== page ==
Fake news is undeniably a problem and technology is making it worse. Yesterday there was an announcement about the Duke of Edinburgh’s decision to retire by the end of the year, when he will be 96 years old; you can have the debate about the extent to which this is actually news (today’s papers certainly think so), but it’s instructive to look at what happened in the media before the mid-morning announcement.
The Sun has understandably taken its story about how the Prince had died overnight off its website, but a number of papers including the Independent have noted its publication. Given that the meeting at the Palace to discuss the change in arrangements was called in the small hours of the morning perhaps nobody should blame the paper for making assumptions. It wasn’t the only one; French media confirmed his demise and this Reddit thread trying to work out exactly what the Palace’s declaration that the Queen and her husband were alive actually meant is fascinating reading. You can see how conspiracy theorists work when a statement like that is deemed open to misinterpretation.
These were genuine mistakes; errors because something had happened followed by a lot of speculation, but Twitter and Facebook were full of the story.
So what is fake news?
Genuine mistakes taking flight on the Internet can be a cause for concern. It’s why the British Council has launched a project to fight falsehoods on the Web, of which there have been many. Some were perpetrated deliberately: a story about American vice president Mike Pence saying people needed more Jesus Care instead of healthcare has been debunked by the Snopes fact checking website.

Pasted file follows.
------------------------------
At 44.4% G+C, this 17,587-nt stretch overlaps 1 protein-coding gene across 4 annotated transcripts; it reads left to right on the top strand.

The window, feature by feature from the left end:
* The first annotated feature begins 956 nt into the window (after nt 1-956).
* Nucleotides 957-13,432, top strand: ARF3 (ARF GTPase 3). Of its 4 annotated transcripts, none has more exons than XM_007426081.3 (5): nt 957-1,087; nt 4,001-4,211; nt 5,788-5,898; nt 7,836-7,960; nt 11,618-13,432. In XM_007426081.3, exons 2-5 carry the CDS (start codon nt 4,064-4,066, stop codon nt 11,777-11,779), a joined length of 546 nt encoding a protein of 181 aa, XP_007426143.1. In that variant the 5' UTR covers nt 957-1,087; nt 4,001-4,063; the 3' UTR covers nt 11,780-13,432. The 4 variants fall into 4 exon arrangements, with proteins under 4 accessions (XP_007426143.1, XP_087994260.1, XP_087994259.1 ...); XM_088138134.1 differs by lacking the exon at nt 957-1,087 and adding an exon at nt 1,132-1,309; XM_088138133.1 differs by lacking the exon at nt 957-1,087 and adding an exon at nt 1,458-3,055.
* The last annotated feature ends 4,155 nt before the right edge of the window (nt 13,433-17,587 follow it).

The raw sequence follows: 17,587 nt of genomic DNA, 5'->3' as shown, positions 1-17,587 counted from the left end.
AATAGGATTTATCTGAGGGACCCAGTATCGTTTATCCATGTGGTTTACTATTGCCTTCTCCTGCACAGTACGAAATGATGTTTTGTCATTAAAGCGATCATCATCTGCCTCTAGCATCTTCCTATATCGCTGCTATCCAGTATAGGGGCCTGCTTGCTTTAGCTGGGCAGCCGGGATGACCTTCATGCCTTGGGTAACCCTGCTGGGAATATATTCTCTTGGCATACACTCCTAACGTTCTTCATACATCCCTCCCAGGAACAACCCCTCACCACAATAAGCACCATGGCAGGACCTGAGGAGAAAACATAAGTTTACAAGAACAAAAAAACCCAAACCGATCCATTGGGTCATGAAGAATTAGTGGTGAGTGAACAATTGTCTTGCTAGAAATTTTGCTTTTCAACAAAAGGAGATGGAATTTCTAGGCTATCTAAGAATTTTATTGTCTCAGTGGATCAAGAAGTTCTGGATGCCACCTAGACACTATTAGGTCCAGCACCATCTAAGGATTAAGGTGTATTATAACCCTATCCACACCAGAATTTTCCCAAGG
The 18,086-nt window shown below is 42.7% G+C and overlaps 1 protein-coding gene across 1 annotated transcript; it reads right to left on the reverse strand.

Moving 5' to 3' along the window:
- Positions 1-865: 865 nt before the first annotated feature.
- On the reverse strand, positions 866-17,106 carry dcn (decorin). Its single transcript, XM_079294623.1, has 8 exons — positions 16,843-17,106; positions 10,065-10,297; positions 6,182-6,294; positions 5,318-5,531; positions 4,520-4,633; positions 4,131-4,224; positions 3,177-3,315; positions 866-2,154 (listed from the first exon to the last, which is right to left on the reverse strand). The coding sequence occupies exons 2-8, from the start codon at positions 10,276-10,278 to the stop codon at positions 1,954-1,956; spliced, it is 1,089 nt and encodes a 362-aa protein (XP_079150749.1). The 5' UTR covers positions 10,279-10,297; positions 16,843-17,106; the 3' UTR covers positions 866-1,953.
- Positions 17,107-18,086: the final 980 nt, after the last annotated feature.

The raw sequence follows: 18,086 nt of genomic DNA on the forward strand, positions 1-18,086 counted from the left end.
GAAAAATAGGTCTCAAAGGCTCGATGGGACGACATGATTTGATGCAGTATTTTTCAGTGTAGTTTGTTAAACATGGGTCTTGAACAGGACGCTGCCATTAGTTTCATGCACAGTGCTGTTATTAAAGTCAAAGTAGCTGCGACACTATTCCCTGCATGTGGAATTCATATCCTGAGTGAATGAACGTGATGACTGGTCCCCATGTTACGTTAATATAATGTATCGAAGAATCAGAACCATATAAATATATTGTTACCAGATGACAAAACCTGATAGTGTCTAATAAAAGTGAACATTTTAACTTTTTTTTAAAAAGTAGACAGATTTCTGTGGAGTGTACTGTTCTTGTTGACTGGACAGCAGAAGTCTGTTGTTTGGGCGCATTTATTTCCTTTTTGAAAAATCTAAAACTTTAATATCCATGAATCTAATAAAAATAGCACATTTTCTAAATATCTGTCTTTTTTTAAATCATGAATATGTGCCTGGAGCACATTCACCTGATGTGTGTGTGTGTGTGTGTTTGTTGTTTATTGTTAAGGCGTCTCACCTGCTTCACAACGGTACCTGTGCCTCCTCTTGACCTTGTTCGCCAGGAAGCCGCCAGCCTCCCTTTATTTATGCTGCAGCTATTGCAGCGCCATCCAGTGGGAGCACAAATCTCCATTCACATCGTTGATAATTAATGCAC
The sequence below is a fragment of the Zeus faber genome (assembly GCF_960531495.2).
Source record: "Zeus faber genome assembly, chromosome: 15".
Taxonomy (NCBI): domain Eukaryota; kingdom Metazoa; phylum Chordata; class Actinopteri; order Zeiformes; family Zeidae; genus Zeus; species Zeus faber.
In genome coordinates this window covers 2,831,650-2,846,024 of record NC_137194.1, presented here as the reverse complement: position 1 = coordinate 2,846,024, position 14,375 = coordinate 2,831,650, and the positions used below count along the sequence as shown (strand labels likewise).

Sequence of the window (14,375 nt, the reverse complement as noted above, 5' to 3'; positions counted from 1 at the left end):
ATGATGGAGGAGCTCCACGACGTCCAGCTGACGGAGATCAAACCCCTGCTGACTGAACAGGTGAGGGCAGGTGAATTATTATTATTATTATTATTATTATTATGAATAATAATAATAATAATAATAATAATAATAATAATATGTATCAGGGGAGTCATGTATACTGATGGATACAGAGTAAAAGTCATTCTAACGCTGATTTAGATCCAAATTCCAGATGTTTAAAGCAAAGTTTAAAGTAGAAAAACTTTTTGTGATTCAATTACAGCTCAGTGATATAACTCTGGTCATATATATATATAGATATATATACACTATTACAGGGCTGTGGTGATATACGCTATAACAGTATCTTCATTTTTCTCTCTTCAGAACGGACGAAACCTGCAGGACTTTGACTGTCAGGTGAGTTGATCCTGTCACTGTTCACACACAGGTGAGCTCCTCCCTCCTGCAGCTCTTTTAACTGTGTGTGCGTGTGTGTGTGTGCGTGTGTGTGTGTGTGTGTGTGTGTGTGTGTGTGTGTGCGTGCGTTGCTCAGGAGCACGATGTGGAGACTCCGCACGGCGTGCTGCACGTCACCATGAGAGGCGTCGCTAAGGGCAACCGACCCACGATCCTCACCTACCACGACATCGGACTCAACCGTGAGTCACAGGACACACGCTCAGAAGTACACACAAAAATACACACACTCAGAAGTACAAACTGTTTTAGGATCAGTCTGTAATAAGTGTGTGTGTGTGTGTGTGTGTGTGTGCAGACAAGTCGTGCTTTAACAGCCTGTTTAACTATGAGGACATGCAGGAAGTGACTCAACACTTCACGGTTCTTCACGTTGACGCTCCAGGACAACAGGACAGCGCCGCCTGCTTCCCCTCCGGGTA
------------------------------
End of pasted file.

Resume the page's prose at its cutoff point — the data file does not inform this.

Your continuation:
More disturbingly, some appear to be factual but are labelled “fake” when they are inconvenient. US president Donald Trump is the past master. Himself the victim of actual fake news (he never said in the 1990s that if he ever ran for president he’d do so as a Republican because they’re so dumb) it may be understandable from his bubble that if someone says something he doesn’t like, his people write it off as fake. It started with the size of the crowd at his inauguration and has continued with many examples since.
Good journalistic practice used to involve sourcing disputed facts from at least two sources. There is now an argument that this is no longer good enough as you can substantiate just about any view you please on the Internet, multiple times over.
Where this leaves us in the middle of a general election in which EU leaks say one thing about our prime minister’s conduct at a dinner and she herself accuses Brussels of harbouring people who want to distort our internal election result is difficult to say. But we’d better find a new metric to measure fakery and a way around it, and we’d better do it quickly.